What began as a simple request for help with their mentally ill son ended in unbelievable tragedy for a North Carolina family Sunday afternoon.
Eighteen-year-old Keith Vidal was holding a screwdriver and threatening to fight his mother when the police were called for assistance in subduing the boy. Keith Vidal was in the grips of a schizophrenic episode; and, although he weighed all of 90 pounds, the family needed the help of the local police department because the young man was struggling with his mental illness.
Two police showed up shortly after the family’s call, and successfully restrained Vidal. The boy had been tased a few times in order for him to be subdued. A third officer arrived roughly 14 minutes after the initial officers arrived; and Mark Wilsey, the boy’s stepfather, said he heard the officer say, “We don’t have time for this.”
Seventy seconds later, Vidal was shot dead. Unit 104, the third vehicle to report to the scene, said over the radio that shots were fired by the officer in order to defend himself from the mentally ill teen.
Mark Wilsey said that he demanded to know why his son deserved to be shot, and the officer responded, “Well, I’m protecting my officers.”
He doesn’t buy the officer’s story, though. “He just murdered him flat out,” Mark Wilsey said. “He…shot this kid point-blank, with all intent to kill.”
Detective Byron Vassey has been placed on administrative leave pending the outcome of an investigation into the shooting. He’s a nine-year veteran of the Southport Police, according to police chief Jerry Dove. Dove would not comment as to whether Vassey was the officer who had fired the shots that killed Vidal.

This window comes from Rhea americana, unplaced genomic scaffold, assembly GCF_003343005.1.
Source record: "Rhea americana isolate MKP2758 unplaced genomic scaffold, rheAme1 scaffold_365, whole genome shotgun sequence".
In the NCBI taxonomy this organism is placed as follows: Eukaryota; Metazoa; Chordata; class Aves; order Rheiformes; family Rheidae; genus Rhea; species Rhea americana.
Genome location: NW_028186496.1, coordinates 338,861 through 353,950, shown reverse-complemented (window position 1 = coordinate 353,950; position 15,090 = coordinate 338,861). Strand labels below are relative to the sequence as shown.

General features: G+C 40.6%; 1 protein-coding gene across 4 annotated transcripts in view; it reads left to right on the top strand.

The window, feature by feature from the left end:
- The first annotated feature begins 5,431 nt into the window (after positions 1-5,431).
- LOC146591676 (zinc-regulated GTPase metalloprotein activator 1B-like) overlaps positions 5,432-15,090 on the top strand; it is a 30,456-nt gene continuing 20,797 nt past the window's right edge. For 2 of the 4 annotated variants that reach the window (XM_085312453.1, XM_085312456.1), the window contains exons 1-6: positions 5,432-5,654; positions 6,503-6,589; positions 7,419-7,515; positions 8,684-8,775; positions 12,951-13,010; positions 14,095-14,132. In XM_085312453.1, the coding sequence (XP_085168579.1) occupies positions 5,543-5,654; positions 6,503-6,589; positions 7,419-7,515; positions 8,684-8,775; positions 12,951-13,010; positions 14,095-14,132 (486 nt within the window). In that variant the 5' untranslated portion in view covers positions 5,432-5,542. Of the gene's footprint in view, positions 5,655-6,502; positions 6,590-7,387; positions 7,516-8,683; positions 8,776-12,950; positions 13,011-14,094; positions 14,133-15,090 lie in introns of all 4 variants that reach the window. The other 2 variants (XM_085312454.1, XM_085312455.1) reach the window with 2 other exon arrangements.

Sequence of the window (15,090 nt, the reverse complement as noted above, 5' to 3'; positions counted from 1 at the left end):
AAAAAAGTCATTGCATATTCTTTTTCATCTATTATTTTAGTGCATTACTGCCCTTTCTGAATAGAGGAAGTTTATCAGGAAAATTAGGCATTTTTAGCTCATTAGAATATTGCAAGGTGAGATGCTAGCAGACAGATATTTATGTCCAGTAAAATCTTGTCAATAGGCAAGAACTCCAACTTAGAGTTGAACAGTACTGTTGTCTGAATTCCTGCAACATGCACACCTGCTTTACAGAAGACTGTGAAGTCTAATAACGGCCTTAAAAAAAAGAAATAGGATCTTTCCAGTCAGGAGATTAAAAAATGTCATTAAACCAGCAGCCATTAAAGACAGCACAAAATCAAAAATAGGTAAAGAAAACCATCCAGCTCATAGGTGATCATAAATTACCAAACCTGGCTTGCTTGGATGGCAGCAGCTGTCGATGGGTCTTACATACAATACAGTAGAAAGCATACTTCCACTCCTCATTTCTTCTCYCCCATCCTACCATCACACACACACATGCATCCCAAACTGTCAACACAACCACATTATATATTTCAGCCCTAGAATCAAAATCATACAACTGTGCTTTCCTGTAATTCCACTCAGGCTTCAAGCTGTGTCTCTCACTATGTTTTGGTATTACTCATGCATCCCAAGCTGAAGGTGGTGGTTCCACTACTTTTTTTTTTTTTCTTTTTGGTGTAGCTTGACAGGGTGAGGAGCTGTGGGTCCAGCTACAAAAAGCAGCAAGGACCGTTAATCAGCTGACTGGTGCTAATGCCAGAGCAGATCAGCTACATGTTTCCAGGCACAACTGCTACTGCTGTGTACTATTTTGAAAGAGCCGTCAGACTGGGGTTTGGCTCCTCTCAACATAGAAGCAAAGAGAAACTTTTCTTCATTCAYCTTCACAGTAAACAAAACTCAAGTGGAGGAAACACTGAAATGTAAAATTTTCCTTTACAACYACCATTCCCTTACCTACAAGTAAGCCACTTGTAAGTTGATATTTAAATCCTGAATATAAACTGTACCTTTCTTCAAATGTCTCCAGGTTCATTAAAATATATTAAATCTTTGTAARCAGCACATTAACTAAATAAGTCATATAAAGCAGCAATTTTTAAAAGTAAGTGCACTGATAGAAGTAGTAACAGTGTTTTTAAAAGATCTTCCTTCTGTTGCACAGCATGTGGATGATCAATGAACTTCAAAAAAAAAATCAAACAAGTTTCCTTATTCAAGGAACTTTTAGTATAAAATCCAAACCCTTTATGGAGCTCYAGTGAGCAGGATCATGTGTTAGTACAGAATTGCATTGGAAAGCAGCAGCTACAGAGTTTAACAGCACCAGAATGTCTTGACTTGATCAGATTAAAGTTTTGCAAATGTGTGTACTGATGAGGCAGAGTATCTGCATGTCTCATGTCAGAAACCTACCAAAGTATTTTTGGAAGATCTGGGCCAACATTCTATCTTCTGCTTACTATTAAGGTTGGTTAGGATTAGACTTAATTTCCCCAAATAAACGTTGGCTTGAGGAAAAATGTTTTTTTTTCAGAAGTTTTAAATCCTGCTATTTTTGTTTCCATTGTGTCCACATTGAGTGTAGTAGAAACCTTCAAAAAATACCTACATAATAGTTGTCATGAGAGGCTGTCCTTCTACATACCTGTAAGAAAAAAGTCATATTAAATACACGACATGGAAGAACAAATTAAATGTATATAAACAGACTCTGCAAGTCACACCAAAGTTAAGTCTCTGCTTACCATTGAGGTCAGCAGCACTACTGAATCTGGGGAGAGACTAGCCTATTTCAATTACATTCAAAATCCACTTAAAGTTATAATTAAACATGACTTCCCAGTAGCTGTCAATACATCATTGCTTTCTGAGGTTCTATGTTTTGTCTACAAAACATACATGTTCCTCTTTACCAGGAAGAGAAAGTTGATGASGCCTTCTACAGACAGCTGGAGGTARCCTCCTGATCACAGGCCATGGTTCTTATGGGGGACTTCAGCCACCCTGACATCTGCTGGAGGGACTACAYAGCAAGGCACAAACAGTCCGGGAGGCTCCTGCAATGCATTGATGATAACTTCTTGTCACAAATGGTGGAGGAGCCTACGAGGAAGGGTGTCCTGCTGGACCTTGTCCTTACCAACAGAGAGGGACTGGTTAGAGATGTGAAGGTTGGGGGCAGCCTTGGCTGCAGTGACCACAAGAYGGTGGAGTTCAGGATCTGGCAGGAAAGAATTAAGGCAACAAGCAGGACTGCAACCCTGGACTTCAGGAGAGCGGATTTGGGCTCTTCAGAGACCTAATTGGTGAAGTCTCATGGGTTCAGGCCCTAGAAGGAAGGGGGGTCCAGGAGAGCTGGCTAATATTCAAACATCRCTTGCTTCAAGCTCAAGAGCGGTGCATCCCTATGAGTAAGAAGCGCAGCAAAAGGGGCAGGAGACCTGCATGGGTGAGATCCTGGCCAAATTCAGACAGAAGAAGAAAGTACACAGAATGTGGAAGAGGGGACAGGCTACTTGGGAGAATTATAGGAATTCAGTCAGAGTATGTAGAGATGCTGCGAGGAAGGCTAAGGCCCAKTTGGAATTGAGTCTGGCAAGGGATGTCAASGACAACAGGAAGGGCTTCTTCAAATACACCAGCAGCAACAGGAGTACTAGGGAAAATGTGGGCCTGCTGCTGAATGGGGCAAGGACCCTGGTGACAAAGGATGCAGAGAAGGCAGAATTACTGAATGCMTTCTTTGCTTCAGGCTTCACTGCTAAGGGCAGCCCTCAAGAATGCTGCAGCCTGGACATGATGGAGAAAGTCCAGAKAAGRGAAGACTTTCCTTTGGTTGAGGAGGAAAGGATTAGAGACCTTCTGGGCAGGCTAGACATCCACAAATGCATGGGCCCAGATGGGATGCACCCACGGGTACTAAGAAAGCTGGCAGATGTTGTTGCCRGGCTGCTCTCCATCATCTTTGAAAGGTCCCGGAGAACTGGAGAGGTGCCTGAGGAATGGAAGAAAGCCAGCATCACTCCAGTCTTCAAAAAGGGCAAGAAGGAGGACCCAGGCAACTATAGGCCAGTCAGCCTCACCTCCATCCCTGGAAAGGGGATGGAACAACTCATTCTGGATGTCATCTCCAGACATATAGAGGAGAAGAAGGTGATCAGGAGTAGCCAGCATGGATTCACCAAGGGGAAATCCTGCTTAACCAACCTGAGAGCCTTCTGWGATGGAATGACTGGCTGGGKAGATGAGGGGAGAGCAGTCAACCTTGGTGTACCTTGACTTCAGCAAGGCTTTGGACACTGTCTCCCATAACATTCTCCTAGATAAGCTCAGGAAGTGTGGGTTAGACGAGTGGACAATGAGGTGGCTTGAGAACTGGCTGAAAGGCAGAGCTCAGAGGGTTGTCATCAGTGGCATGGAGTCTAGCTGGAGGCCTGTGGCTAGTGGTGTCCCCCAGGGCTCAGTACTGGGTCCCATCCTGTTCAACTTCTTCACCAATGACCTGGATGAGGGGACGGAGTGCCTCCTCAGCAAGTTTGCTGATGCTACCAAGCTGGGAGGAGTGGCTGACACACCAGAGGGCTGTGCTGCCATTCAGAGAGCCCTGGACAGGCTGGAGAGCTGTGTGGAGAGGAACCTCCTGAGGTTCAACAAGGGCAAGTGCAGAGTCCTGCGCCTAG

This is not the first time the Vidal family has lost a child. The family said they recently lost their daughter in a car accident; and, with their son, this is the second child they have to bury. The mother had to be treated for a breakdown at the scene of the shooting by emergency personnel.
Brunswick County District Attorney Jon David said that the investigation will turn up the truth, “wherever it may lead.”
“The public deserves to have a process put in place that will lead to the most just resolution,” David said.
Neighbors said although Vidal had a history of schizophrenia and depression, he frequently played with the local children and was never violent. According to the young man’s parents, however, he wasn’t willing to get help for his mental health issues, and this frequently led to problems at home. His mother, Mary Wilsey, had tried to get her mentally ill son the help he needed, but he refused.
Mary Wilsey is reeling over the loss of her son, and at a press conference to which the Wilseys said they had not been invited, she held a poster showing her son in happier times, holding his cell phone as he took a selfie.
The Wilseys said nothing during the press conference. They held posters featuring their boy, holding them up in the hopes that the police and other investigators would not forget their mentally ill son who needed help with his illness so very badly.
“Why?” asked Mary Wilsey. “Why did this child have to die?”
By Christina St-Jean